An emotional Amtrak CEO pledged to lawmakers Tuesday that safety technology that could have prevented a deadly derailment last month in Philadelphia will be put into operation, while Democrats and Republicans exchanged barbs over whether Congress or the Obama administration is most to blame for railroads not installing the technology.
“We are responsible for the incident and its consequences,” Joseph Boardman told a House transportation committee hearing. His voice breaking, Boardman said equipping trains with positive train control, a technology that can prevent trains from derailing because of excessive speed, is the “single greatest contribution my generation of railroaders can make.”
Amtrak had already installed the technology on tracks it owns in the Northeast Corridor from Boston to Washington, but it wasn’t in operation when Amtrak Northeast Regional train 188 entered a curve in Philadelphia at 106 mph. The speed limit for the curve is 50 mph. Eight people were killed and about 200 injured in the derailment.
Congress mandated in 2008 that Amtrak, commuter railroads and freight railroads install the technology by the end of this year. Amtrak still has to do extensive testing of the system, but will meet the deadline, Boardman said. Most other railroads will not. Only Burlington Northern-Santa Fe has submitted paperwork saying it has completed a positive train control system. At least two commuter railroads are also expected to meet the deadline.
Amtrak’s positive train control system relies on transponders, while most other railroads are installing systems that use GPS and wireless technology. The systems automatically slow or stop trains if they are traveling too fast, about to collide with another train, disobey signals or enter an area where crews are working.
Several Democrats blamed a lack of funding in part for Amtrak’s troubles, pointing to a $21 billion backlog in capital improvements and to bridges and a tunnel that are more than 100 years old and still in use because there is no money to replace them. Republicans have long sought to reduce federal aid to Amtrak. A GOP spending bill approved by a House panel the day after the accident would cut $290 million from Amtrak’s annual federal subsidy.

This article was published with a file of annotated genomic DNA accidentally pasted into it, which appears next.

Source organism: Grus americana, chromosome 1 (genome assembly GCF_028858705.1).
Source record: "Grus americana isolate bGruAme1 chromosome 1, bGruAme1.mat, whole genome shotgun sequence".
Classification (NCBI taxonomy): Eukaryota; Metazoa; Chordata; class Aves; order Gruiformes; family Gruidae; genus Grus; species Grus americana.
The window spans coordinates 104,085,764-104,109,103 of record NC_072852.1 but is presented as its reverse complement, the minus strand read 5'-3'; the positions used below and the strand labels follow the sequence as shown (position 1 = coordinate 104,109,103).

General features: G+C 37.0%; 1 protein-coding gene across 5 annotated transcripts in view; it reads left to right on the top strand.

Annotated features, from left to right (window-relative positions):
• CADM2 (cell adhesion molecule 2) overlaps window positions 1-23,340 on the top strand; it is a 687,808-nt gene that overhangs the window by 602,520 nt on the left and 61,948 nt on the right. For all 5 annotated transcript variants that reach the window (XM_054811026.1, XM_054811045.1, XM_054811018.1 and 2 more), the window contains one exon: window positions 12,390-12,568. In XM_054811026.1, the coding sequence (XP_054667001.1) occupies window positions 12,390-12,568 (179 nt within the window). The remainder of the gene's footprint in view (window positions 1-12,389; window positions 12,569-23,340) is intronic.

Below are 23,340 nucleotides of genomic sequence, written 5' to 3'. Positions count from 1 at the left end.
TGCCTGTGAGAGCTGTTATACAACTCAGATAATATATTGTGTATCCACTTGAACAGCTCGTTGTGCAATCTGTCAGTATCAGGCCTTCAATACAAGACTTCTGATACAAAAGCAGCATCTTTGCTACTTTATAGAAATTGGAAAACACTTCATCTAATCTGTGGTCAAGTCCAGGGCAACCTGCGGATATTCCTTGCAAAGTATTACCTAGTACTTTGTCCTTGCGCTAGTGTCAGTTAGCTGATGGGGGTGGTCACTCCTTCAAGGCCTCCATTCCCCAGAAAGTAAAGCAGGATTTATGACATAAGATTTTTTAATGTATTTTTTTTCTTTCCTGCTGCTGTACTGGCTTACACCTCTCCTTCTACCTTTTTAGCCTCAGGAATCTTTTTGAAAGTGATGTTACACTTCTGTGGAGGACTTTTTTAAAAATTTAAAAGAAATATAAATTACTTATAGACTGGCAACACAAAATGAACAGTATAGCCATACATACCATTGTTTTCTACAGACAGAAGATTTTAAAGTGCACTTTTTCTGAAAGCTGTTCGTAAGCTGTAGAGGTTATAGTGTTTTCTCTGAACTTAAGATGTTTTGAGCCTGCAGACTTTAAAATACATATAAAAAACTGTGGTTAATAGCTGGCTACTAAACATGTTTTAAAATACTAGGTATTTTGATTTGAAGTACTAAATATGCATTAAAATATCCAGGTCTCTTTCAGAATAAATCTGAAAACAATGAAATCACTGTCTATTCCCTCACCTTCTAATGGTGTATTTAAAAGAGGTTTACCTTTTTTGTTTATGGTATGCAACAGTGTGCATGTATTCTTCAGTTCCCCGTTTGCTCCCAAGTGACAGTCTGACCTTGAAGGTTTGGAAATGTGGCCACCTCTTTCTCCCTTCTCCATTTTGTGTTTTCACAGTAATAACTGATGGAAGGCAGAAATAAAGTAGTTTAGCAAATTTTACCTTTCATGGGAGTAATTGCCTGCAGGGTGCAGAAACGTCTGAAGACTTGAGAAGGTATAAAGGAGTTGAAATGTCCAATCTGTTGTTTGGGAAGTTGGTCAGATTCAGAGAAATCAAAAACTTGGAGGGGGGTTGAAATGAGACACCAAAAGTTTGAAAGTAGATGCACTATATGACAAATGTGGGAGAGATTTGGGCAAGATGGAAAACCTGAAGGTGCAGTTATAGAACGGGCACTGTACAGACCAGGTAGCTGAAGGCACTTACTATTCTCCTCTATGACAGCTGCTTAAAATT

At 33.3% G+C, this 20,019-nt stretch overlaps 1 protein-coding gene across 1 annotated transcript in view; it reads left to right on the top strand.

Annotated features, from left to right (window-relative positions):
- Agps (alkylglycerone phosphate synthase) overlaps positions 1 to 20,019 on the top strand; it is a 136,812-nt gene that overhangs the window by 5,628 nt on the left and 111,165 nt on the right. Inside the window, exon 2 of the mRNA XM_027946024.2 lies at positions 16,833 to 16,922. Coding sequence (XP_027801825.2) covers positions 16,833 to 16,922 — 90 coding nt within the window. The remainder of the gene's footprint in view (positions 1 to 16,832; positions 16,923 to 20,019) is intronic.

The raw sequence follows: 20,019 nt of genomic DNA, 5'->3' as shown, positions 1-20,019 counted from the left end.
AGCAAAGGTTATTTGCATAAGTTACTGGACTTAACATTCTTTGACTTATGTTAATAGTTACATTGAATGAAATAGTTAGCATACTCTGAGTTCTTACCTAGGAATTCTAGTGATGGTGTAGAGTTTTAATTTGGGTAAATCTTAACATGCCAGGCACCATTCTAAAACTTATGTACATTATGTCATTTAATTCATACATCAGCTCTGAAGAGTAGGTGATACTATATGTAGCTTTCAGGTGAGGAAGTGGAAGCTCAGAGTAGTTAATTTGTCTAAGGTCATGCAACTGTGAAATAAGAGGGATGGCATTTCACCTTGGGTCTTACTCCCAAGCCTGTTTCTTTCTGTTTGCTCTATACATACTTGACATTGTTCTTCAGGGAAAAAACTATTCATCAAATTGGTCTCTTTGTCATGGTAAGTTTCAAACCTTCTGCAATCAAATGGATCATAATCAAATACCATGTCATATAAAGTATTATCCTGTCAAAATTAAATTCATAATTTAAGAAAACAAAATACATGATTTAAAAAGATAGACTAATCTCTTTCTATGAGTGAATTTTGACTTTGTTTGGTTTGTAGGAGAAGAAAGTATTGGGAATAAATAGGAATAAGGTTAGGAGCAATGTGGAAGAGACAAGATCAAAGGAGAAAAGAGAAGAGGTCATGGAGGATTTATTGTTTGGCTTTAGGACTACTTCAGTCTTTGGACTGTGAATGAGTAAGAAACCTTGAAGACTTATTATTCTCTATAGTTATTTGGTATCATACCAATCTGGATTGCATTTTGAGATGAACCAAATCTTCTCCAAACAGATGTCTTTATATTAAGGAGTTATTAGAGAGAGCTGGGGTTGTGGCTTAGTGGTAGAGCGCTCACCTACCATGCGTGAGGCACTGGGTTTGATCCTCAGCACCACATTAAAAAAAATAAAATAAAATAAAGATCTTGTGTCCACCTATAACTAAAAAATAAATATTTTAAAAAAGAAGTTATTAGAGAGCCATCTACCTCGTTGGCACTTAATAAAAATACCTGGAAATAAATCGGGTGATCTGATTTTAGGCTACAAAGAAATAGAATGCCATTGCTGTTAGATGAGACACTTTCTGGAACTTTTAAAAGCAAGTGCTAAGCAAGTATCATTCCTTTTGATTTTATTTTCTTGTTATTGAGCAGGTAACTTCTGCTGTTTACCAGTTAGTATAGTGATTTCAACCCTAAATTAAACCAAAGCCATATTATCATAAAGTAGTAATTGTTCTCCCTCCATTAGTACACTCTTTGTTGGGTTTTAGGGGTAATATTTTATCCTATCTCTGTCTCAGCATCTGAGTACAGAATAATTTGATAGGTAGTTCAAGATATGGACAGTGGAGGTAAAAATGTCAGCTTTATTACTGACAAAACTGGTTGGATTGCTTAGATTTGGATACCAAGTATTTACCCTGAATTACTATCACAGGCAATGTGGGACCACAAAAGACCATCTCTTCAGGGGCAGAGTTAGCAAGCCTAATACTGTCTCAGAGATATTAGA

The train cars involved in the derailment, which were severely mangled, were purchased beginning in 1975 and weren’t built to modern occupant protection standards, Boardman said. They haven’t been replaced because the railroad is still trying to replace cars built in the 1940s, he said.
Rep. Michael Capuano, D-Mass., complained that some members of Congress have introduced legislation to give all railroads a blanket 5- to 7-year extension to install positive train control.
The administration has asked Congress to instead grant it the power to extend the deadline on a case-by-case basis in order to keep pressure on railroads to install the systems, but so far Congress hasn’t done that.
Sarah Feinberg, acting head of the Federal Railroad Administration, told an industry-government safety advisory committee last week that the agency will use all its power to force railroads to install the systems, including fines and orders to shut down operations.
But Rep. John Mica, R-Fla., a leading Amtrak critic, chastised federal regulators, saying installation of positive train control has been slowed by the actions of another federal agency, the Federal Communications Commission, which has been slow to grant railroads the radio spectrum they need to make the systems work.
The National Transportation Safety Board said in a preliminary report released Tuesday that investigators still don’t know whether the engineer involved in the Philadelphia derailment was on his cellphone before the speeding train crashed. It also remains unclear whether damage to the windshield was caused by the wreck or an object thrown at the train, the report said.
The NTSB has said engineer Brandon Bostian, who suffered a head injury in the crash, has been cooperative but says he cannot recall the moments before the accident. The two-page preliminary report estimates damage from the May 12 crash at more than $9.2 million.